Return to the Jungle:
Donkey Kong Country was a trilogy originally released for the Super Nintendo, developed by Rareware, and released in 94, 95 and 96, respectively. Its difficult to put their success, together and individually, into perspective this was back when Rareware was the development company to be with, as incapable of fault as Retro Studios is today. That said, Donkey Kong Country 1, 2 and 3 are among the greatest platformers in history, known for their incredible music, their firm-but-fair learning curves and their photorealistic backgrounds. There was a Me-Too series in Donkey Kong Land for the Gameboy Colour (which is not nearly as well-received) and numerous re-releases for other platforms.
Have you ever heard the phrase the worst book in a trilogy is the fourth one? Rareware decided to push their luck and make a fourth entry in Donkey Kong Country 64, for the Nintendo 64. While not a bad game, all told the controls were solid, the platforming was fine, the challenge was there while not overbearing it still didnt pack nearly the same punch the original trilogy did. It was your basic Super Mario 64 clone, weighed down with obnoxiously tedious collecting spread over too-large environments, and since it wasnt the first 3D platformer, the wonderment of the concept was like chewed gum: nothing new. And the multiplayer was shit.
Shortly afterward, Rareware, renamed to just Rare, was famously sold to Microsoft, where it pumped out a few shit titles and became the stain on the bottom of your shoes we all know today. They try, though, bless their hearts. The Donkey Kong series received a few more titles (Jungle Beat, for the Gamecube; King of Swing, for the Gameboy Advance; and Jungle Climber, for the DS), but they were all sort of inconsequential. They brought nothing new to the table, and often included some lame gimmick, like Jungle Beat using bongos as a controller.
Which brings us to the present.
Retro Studios is a Texas-based first-party videogame developer for Nintendo. The first game they released was Metroid: Prime for the Gamecube in 2002, and was met with overwhelming critical acclaim; Retro single-handedly revived the long-dead Metroid series while simultaneously firing their shot-heard-round-the-world, making their name known to households everywhere. Two sequels immediately followed, along with a spinoff for the Nintendo DS and a collectors-edition re-release of all three games on one disc.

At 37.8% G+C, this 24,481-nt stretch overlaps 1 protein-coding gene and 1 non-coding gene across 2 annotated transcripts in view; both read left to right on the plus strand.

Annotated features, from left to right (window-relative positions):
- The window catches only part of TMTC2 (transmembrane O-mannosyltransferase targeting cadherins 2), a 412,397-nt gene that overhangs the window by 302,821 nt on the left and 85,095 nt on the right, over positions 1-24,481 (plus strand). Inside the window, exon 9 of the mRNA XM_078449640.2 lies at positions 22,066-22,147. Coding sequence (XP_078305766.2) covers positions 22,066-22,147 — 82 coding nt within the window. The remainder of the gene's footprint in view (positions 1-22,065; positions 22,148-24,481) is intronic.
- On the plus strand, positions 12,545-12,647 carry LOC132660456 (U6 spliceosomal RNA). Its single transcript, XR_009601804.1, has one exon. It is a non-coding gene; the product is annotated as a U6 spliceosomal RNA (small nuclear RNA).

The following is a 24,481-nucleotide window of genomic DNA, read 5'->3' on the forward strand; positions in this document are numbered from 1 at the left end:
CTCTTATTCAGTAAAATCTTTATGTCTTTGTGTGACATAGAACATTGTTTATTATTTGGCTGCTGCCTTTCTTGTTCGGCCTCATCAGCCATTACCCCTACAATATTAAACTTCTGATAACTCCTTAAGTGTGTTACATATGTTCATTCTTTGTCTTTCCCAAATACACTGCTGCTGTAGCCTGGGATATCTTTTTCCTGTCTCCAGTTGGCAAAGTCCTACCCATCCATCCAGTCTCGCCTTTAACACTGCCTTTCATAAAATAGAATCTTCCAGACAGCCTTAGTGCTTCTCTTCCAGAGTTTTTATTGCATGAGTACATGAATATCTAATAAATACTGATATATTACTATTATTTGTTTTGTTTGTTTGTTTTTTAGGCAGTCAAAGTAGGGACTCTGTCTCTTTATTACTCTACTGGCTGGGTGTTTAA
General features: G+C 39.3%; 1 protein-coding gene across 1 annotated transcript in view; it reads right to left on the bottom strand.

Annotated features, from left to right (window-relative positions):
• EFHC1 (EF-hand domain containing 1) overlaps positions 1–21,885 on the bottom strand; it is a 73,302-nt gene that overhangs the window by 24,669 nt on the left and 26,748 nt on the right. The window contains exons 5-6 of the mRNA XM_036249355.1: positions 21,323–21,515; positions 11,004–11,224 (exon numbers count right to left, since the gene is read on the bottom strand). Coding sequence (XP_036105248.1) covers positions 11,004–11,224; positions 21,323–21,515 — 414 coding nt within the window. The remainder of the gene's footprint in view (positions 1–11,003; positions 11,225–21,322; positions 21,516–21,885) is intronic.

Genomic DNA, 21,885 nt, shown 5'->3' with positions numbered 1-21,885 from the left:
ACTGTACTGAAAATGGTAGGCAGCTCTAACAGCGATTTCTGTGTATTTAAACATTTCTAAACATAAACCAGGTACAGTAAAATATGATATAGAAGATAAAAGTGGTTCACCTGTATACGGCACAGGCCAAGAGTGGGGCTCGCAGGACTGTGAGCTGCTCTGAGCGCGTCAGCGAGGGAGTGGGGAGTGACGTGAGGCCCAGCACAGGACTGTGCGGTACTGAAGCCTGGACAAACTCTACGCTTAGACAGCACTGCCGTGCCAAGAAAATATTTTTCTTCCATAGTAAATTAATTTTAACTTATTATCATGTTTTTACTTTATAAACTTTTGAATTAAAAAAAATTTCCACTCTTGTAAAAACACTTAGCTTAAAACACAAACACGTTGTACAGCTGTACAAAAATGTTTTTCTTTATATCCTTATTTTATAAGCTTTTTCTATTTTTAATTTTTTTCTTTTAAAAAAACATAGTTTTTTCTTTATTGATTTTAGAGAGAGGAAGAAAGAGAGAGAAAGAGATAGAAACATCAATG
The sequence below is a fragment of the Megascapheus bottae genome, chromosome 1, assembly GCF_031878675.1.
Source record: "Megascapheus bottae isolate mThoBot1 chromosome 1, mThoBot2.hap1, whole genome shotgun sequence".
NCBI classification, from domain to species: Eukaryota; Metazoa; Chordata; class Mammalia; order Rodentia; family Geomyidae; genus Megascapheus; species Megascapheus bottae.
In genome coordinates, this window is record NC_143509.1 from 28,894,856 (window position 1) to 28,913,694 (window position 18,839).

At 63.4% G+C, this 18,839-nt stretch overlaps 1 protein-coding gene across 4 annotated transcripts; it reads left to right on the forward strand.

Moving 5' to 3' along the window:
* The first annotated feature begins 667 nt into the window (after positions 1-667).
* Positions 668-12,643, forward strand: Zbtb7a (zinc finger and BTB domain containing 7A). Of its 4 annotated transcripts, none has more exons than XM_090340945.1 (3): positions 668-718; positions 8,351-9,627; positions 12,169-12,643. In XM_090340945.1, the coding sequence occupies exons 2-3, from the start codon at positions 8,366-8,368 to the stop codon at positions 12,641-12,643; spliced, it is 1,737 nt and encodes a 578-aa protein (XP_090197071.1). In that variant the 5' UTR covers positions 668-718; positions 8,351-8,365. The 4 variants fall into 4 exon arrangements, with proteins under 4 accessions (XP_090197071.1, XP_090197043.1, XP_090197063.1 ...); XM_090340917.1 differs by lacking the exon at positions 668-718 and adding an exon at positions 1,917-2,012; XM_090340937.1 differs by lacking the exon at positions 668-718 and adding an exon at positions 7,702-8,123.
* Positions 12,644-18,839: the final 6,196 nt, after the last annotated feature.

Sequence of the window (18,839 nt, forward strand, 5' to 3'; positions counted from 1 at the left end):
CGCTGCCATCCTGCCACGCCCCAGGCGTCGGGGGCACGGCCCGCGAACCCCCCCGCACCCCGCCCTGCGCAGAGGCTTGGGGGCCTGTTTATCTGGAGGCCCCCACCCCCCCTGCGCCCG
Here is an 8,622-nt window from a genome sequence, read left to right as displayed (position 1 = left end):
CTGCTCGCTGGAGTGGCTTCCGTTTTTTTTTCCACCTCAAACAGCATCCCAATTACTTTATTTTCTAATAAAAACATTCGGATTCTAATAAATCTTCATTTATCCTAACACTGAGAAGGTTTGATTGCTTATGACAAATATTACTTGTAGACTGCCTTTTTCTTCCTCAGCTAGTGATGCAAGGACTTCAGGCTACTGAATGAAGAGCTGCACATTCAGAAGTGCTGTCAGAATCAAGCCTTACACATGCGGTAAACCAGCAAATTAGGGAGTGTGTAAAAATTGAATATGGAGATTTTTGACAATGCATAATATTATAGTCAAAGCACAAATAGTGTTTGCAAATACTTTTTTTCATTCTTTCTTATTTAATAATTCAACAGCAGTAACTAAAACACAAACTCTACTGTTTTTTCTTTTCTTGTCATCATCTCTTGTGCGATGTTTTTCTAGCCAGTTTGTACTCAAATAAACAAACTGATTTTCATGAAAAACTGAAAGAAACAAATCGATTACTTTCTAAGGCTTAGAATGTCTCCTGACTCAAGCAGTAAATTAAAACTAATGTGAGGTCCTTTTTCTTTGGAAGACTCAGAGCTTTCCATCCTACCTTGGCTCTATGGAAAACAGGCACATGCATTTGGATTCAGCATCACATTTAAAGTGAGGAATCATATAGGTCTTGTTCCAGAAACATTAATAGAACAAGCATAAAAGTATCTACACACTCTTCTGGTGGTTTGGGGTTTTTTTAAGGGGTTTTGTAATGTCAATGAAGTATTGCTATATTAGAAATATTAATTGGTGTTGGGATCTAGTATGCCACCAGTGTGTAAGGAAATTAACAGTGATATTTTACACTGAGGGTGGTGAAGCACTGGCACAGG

If this sounds like Metroid: Prime is following in Donkey Kong Countrys footsteps, you might be right, except Retro actively backed away from doing any more Metroid games after Corruption, saying they wanted to do something else. Nintendo indulged, and at the 2010 E3 showing, they revealed Retro Studios next big thing.
Donkey Kong Country Returns was released for the Nintendo Wii in North America on November 21st, 2010. It sold 4.96 million copies worldwide by the end of March 2011, and it further cemented Retros reputation as infallible.
Whats with the commentary?
To start with, Ill be teaming with three other guys. Olive Branch will be joining me once more, but the other two guys dont have accounts on SA, and have never made an LP before. Because of that, rather than try to have them memorize monikers theyre unfamiliar with, we just used our real names.
On top of that, the whole thing was supposed to be done live, and doing the 100% collecting in post. However, there were technical difficulties and the recording for the first two worlds, plus the first level of world three, were lost. Believe me when I say we did everything we could think of to get them back. As a result, the commentary on those videos are done in post.
Terrible Tikis Take Tasty Tropical Treats.